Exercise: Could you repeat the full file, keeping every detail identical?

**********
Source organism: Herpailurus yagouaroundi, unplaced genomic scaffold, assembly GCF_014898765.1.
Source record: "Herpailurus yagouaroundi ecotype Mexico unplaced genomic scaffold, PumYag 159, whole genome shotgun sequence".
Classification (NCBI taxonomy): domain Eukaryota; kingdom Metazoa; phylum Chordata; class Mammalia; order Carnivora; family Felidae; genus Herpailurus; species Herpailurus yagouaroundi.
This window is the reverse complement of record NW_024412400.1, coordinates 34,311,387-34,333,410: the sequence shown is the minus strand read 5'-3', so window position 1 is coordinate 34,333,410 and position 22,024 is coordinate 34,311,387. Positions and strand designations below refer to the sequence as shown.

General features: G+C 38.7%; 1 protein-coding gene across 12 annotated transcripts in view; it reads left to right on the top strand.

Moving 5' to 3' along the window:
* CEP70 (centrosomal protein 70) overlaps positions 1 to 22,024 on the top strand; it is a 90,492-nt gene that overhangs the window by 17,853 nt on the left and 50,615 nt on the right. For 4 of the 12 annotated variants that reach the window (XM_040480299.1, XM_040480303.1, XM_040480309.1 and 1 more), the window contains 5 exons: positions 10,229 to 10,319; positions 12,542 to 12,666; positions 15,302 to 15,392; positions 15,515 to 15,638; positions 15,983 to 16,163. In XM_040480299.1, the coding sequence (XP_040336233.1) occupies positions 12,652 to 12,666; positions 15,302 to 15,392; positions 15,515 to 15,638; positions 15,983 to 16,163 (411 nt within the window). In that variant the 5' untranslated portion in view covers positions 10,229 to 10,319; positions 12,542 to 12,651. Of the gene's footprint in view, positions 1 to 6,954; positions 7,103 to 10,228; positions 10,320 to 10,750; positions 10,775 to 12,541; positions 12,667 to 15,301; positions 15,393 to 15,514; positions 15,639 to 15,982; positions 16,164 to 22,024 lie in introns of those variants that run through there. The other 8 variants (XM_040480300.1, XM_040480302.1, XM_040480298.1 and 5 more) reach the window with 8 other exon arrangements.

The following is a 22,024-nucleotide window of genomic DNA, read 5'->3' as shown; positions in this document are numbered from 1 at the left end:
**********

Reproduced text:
Source organism: Herpailurus yagouaroundi, unplaced genomic scaffold, assembly GCF_014898765.1.
Source record: "Herpailurus yagouaroundi ecotype Mexico unplaced genomic scaffold, PumYag 159, whole genome shotgun sequence".
Classification (NCBI taxonomy): domain Eukaryota; kingdom Metazoa; phylum Chordata; class Mammalia; order Carnivora; family Felidae; genus Herpailurus; species Herpailurus yagouaroundi.
This window is the reverse complement of record NW_024412400.1, coordinates 34,311,387-34,333,410: the sequence shown is the minus strand read 5'-3', so window position 1 is coordinate 34,333,410 and position 22,024 is coordinate 34,311,387. Positions and strand designations below refer to the sequence as shown.

General features: G+C 38.7%; 1 protein-coding gene across 12 annotated transcripts in view; it reads left to right on the top strand.

Moving 5' to 3' along the window:
* CEP70 (centrosomal protein 70) overlaps positions 1 to 22,024 on the top strand; it is a 90,492-nt gene that overhangs the window by 17,853 nt on the left and 50,615 nt on the right. For 4 of the 12 annotated variants that reach the window (XM_040480299.1, XM_040480303.1, XM_040480309.1 and 1 more), the window contains 5 exons: positions 10,229 to 10,319; positions 12,542 to 12,666; positions 15,302 to 15,392; positions 15,515 to 15,638; positions 15,983 to 16,163. In XM_040480299.1, the coding sequence (XP_040336233.1) occupies positions 12,652 to 12,666; positions 15,302 to 15,392; positions 15,515 to 15,638; positions 15,983 to 16,163 (411 nt within the window). In that variant the 5' untranslated portion in view covers positions 10,229 to 10,319; positions 12,542 to 12,651. Of the gene's footprint in view, positions 1 to 6,954; positions 7,103 to 10,228; positions 10,320 to 10,750; positions 10,775 to 12,541; positions 12,667 to 15,301; positions 15,393 to 15,514; positions 15,639 to 15,982; positions 16,164 to 22,024 lie in introns of those variants that run through there. The other 8 variants (XM_040480300.1, XM_040480302.1, XM_040480298.1 and 5 more) reach the window with 8 other exon arrangements.

The following is a 22,024-nucleotide window of genomic DNA, read 5'->3' as shown; positions in this document are numbered from 1 at the left end: